Clarinetist steers the Chamber Music Society of Fort Worth in a new direction

Posted Saturday, Mar. 29, 2014  comments  Print Reprints
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An exceptional virtuoso, clarinetist Julian Milkis, joined a pianist and a string quartet Saturday afternoon and helped steer the Chamber Music Society of Fort Worth in a new direction.

For one thing, he introduced a sound not usually heard on the society’s programs; his instrument’s tones permeated the performance. For another thing, his presence brought into play a whole range of new pieces, including one of Brahms’ greatest compositions. The range of styles was also expanded.

The Brahms Clarinet Quintet in B minor is from late in the composer’s career. In fact, he had decided to retire. But hearing the art of clarinetist Richard Muhlfeld inspired him to compose a series of pieces spotlighting the instrument, including the quintet.

This is a beautiful work, but also quite melancholy (it’s strange that the two characteristics can coexist, but they often do, in music as in the other arts). Although the sound is strongly flavored by the clarinet, the quintet is not a virtuoso piece with the clarinet accompanied by the strings. The two violins, viola and cello have much to say.

Milkis’ sound flowed beautifully, and strongly where required. His partners — violinists Gary Levinson and Felix Olschofka, violist Richard Young and cellist Brinton Averil Smith — contributed a flowing performance of their own, whose lyrical character was punctuated by occasional dramatic outbursts.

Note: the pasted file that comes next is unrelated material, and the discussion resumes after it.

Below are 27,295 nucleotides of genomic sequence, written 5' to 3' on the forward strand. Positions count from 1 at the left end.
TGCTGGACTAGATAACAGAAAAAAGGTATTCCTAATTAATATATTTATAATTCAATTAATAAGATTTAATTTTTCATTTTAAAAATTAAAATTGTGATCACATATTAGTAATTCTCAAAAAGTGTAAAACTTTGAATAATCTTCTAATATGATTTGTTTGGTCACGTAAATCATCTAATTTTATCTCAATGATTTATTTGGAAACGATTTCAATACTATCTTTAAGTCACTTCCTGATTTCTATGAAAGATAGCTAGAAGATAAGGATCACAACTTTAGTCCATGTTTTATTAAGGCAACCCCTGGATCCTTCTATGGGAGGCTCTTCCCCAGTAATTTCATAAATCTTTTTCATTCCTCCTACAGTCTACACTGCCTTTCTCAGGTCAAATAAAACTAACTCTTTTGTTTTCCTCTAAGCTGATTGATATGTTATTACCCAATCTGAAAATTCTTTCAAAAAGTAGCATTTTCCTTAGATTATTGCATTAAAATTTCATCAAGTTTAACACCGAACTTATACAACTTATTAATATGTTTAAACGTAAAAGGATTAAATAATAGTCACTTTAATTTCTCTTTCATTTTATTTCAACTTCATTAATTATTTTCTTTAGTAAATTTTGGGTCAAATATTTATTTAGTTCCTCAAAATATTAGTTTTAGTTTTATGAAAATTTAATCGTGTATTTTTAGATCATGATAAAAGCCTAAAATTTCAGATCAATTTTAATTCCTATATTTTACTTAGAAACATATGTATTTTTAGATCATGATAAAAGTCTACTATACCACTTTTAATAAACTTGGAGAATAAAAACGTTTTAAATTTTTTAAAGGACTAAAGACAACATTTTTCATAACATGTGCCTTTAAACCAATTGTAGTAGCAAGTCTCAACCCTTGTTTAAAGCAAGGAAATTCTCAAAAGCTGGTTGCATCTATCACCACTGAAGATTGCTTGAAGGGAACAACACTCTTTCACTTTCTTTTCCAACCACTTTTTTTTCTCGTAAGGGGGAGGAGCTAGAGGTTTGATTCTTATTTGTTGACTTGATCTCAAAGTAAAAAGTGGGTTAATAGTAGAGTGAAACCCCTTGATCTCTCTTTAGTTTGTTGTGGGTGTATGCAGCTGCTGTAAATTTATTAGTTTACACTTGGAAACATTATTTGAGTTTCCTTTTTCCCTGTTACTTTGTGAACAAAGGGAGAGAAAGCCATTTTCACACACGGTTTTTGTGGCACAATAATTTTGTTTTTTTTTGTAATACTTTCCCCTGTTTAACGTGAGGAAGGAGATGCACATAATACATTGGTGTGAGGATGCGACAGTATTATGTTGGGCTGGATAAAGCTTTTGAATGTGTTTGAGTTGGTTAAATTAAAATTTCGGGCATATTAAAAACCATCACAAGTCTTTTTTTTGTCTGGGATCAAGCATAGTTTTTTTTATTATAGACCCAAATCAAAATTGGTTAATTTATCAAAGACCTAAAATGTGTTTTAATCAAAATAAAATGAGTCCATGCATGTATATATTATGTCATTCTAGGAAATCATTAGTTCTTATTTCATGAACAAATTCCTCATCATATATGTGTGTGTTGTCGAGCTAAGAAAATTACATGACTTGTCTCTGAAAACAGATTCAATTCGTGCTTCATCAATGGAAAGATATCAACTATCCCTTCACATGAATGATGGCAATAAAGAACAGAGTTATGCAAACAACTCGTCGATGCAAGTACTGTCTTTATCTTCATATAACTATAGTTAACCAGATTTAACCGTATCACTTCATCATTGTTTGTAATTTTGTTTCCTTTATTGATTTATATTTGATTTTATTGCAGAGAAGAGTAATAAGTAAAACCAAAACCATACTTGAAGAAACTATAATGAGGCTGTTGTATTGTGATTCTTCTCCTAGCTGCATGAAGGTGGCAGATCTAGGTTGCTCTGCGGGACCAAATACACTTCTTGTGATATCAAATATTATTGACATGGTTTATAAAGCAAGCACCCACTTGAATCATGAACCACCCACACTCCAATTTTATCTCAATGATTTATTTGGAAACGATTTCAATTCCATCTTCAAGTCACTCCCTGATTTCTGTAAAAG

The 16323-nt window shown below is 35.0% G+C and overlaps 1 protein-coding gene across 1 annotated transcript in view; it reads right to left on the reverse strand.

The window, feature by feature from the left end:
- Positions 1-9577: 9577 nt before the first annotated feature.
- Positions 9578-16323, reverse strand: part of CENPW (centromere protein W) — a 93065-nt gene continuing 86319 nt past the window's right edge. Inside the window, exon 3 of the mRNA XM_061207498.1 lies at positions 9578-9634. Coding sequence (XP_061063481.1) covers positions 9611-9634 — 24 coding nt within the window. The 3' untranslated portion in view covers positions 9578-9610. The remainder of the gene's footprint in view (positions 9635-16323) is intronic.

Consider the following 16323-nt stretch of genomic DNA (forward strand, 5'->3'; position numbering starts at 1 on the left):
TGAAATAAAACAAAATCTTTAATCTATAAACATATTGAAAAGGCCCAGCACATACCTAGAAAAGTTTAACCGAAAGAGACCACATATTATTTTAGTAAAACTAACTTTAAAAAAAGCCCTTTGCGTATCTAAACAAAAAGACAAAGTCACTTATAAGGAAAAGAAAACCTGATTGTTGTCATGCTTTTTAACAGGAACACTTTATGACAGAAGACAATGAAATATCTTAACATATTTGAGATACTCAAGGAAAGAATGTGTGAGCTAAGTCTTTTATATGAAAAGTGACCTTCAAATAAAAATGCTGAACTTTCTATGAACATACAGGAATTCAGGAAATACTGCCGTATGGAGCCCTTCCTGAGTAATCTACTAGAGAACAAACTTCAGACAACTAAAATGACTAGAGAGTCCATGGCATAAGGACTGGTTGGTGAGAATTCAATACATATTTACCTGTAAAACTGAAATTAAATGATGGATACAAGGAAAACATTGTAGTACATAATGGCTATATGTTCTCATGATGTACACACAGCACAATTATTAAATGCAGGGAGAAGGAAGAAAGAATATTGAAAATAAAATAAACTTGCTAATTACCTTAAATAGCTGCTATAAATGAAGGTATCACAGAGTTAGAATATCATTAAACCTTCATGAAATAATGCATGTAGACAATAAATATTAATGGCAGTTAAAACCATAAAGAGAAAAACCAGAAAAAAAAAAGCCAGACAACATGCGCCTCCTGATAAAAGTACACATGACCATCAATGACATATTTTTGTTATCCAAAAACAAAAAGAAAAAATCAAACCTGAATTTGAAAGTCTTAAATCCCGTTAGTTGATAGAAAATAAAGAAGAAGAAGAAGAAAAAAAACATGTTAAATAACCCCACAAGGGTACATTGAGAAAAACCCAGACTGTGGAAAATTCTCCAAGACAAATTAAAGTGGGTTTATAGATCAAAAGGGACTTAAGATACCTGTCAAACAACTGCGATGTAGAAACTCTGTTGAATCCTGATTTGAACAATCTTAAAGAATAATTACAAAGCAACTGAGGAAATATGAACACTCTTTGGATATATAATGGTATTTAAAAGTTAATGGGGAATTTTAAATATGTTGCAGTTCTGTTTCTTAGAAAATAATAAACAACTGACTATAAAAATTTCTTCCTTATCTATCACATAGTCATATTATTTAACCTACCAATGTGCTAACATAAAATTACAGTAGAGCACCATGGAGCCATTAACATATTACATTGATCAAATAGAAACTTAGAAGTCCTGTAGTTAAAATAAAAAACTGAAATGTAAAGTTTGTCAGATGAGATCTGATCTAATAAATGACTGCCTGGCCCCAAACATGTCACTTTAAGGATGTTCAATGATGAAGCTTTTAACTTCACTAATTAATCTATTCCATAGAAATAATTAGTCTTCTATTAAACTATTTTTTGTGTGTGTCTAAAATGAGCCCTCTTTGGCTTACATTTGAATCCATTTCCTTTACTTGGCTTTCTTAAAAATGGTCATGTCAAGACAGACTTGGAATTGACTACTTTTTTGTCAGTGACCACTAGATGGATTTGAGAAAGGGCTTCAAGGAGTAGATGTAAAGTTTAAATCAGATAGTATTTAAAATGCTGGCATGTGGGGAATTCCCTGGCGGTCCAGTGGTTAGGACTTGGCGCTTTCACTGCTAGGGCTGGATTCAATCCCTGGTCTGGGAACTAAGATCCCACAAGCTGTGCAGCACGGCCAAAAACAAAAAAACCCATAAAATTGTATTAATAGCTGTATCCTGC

This was a rare performance (rare around here) of a great masterpiece.

The musical styles were drastically different for the rest of the concert. To start off, pianist Daredjan Baya Kakouberi joined Miklis and Levinson for Trio on the Roof, by Alexander Goldstein. As the title suggests, this is a musical tribute to Fiddler on the Roof. It takes melodies from the musical and plays around with them in various ways. Of the four brief movements, I liked best “From Dawn to Dusk,” whose tricky rhythms and fade-away ending were appealing.

At times, the piano seemed a little too loud. It’s a phenomenon I’ve noticed before in the auditorium of the Modern Art Museum. The piano is pushed up close to a wall, magnifying the sound.

The same group of musicians played Ballade on Themes From “Porgy and Bess,” an arrangement by Robert Russell Bennett using Gershwin’s Bess You Is My Woman Now and It Ain’t Necessarily So.

This was a charming and entertaining bit, as were the other mostly brief works on the first half of the program. They included five pieces for string quartet and clarinet: two arrangements from Gershwin, a work by Eubie Blake, one by Dick Hyman and one by Alexei Shor. Hyman’s Clarinata was a real showpiece for clarinet, impressively played by Miklis and partners.

Rendezvous for Clarinet and String Quartet, by Alan Shulman, written for Bennie Goodman, was an interesting interplay of jazz and more sedate styles.

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